Cleveland Browns, Miami Dolphins and Denver Broncos all hired first-time head coaches this offseason in Freddie Kitchens, Vic Fangio and Brian Flores. This series looks at all the head coaching decisions made this offseason, discussing the pros, cons and grading them.
Cleveland Browns: Freddie Kitchens (A-)
As you’ll see in a later post in this series, I’m pretty dubious about the likelihood of success for the recent spate of young offensive coaches hired as head coaches. However, Kitchens is an exception to that. And the reason is, as it often is with Cleveland these days, Baker Mayfield.
We all know about how much he flourished once Kitchens replaced former offensive coordinator Todd Haley under interim head coach Gregg Williams. At last the Browns have the quarterback they feel can lead them back to the postseason and sustained success as an NFL franchise. This hire, like so many others this offseason, was about maximising their young playmaker at QB.
Kitchens clearly meshed well with Mayfield, whose fiery personality means it is important for him to have the right coach. Whether you like him or not, that means Mayfield wouldn’t have been a fit with a lot of other ‘QB-mentor’ head coaching candidates. I couldn’t see Adam Gase being able to put up with Mayfield’s on field and off field demeanour, for instance.
Kitchens however, rightly or wrongly, clearly was able to. And at the end of the day, when the former Cardinals and Cowboys coach has coaxed the level of production he did out of the new hope in Cleveland during a short space of time, he has to be given the opportunity to continue that.
The other reason for the Dawg Pound to be hopeful, is the top-class coordinators Kitchens has been able to hire too. Steve Wilks, setting aside his disappointing spell in Arizona, showed himself to be a fantastic defensive coordinator in the same role for the Panthers, whilst new offensive coordinator Todd Monken managed to get the Buccaneers offence firing when he took over play-calling duties from then-head coach Dirk Koetter in Florida. Mind you, I thought the same last season when the Browns lured Todd Haley away from Pittsburgh….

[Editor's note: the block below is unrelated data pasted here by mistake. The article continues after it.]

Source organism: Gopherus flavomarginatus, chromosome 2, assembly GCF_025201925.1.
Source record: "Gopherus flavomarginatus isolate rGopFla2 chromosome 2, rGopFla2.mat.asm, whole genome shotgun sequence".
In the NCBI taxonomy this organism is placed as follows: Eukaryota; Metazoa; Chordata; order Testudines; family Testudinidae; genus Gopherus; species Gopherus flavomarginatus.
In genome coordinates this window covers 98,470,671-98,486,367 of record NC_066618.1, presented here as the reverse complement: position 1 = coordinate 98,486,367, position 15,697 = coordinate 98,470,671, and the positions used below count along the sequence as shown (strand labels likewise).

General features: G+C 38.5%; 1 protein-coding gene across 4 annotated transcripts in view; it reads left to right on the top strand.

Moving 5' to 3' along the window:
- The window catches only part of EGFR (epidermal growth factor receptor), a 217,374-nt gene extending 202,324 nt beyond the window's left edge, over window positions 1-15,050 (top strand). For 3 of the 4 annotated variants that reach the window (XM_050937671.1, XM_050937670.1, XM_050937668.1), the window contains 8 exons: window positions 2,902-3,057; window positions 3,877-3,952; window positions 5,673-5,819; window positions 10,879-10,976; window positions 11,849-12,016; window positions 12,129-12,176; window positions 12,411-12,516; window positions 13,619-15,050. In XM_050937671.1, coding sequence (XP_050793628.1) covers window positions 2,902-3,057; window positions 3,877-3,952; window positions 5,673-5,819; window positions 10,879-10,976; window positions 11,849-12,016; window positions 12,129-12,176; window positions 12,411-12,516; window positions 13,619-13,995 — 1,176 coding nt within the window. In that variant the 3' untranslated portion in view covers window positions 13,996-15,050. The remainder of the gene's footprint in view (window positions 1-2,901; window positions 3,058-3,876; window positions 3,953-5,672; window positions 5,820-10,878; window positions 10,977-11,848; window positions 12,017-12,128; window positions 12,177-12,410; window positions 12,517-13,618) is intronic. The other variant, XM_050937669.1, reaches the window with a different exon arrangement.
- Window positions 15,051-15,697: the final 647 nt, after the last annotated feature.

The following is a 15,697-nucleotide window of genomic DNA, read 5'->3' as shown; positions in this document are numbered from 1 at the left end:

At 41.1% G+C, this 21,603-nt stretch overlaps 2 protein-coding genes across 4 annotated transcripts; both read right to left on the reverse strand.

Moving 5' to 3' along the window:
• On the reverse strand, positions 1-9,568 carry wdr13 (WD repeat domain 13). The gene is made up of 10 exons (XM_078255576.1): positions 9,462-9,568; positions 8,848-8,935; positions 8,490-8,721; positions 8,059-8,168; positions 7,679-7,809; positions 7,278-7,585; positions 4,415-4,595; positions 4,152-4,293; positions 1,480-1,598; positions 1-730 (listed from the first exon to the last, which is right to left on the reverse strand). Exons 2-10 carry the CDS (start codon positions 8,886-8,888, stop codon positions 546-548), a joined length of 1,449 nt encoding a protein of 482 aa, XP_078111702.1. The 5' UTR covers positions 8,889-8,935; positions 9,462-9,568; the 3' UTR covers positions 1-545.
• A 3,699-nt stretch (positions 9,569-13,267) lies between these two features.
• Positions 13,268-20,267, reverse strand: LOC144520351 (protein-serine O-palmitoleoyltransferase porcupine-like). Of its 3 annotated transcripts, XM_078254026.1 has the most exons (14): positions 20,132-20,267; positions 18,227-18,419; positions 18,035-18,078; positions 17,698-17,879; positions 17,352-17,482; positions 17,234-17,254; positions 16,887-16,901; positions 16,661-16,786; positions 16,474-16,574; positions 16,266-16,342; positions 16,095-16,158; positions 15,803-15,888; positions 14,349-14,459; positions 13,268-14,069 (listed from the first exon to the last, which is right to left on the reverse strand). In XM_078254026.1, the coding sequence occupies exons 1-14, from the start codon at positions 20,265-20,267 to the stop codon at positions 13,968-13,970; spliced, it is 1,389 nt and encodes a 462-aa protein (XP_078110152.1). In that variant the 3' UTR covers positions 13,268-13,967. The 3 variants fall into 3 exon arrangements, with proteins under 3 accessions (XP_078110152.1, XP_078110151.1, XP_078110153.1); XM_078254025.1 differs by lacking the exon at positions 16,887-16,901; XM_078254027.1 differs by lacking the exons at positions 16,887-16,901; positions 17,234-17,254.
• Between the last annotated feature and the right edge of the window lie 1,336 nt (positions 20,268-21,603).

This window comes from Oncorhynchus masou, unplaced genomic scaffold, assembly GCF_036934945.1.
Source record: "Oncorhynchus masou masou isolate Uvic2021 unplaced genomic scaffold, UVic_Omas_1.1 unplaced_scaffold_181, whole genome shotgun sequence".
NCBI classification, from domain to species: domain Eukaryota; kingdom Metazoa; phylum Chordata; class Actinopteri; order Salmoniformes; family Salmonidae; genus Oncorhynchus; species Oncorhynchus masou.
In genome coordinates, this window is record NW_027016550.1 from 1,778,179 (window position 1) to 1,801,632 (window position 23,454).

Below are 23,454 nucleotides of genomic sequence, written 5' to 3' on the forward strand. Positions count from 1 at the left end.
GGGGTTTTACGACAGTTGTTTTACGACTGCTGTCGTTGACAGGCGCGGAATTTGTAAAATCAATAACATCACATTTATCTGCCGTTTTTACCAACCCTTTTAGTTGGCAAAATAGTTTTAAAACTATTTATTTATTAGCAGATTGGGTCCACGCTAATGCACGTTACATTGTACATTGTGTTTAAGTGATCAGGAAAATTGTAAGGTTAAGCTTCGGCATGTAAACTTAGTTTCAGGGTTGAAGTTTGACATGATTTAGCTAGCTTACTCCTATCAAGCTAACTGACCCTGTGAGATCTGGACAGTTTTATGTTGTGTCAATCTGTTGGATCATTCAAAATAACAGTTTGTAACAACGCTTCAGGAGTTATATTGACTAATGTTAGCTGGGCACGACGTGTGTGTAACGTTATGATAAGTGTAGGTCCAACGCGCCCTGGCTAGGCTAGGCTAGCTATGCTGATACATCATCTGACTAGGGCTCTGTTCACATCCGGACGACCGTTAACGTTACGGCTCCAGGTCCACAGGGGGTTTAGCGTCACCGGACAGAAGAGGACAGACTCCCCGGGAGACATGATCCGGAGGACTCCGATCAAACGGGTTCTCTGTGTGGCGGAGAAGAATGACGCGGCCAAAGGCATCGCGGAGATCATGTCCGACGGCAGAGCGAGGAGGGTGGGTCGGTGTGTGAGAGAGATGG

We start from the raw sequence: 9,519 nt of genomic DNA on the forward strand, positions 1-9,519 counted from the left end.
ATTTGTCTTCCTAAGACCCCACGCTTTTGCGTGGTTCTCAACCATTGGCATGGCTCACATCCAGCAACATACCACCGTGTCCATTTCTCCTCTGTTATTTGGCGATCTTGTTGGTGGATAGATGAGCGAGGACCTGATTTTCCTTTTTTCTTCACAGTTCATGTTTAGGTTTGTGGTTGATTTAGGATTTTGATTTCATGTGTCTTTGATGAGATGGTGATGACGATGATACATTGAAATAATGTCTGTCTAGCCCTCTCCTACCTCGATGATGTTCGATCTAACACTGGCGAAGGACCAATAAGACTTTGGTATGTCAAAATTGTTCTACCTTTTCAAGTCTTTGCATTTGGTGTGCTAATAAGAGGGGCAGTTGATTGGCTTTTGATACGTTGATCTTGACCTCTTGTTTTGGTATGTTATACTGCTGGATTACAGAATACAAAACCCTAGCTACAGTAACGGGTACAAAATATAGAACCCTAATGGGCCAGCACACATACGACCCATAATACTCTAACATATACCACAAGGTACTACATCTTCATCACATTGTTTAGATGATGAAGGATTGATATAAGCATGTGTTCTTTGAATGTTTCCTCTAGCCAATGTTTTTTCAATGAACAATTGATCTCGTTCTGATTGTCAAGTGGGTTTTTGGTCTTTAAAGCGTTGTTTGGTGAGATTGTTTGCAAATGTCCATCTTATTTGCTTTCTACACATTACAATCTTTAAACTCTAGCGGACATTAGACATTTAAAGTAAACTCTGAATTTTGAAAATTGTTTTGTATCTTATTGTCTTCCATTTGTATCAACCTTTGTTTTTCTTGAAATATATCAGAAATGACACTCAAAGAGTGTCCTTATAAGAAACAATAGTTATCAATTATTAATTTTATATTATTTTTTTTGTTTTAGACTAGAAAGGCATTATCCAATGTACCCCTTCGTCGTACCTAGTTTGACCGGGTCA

Denver Broncos: Vic Fangio (B)
As a Bears fan, I’m conflicted about the hiring of Fangio at Mile High Stadium. I would have loved to see him stay at Club Dub in the Windy City, but the long-time defensive assistant undoubtedly deserves the top job at a franchise.
Fangio has a long track record of sustained success with his defensive units, most notably in San Francisco and Chicago. Under former head coach John Fox, Fangio managed to help oversee the transition from an ageing defence in Chicago to a young unit led by playmakers like Eddie Jackson and Roquan Smith. Of course, the trade for Khalil Mack didn’t hurt. Indeed, whilst the Bears offense made strides this season, it was arguably Fangio’s defence that propelled the franchise into the postseason with its propensity for turnovers and stops in the run game.
The hire of the 60-year-old bucked the trend of head coaching hires this offseason as he comes from a defensive background and could also be seen as a little unexpected given the Broncos lack of success with former defensive coordinator Vance Joseph in the top job. Nonetheless, this hire makes sense for Denver. They don’t have a young QB to groom (yet) and were able to reach the Super Bowl in 2015 with their No Fly Zone defence.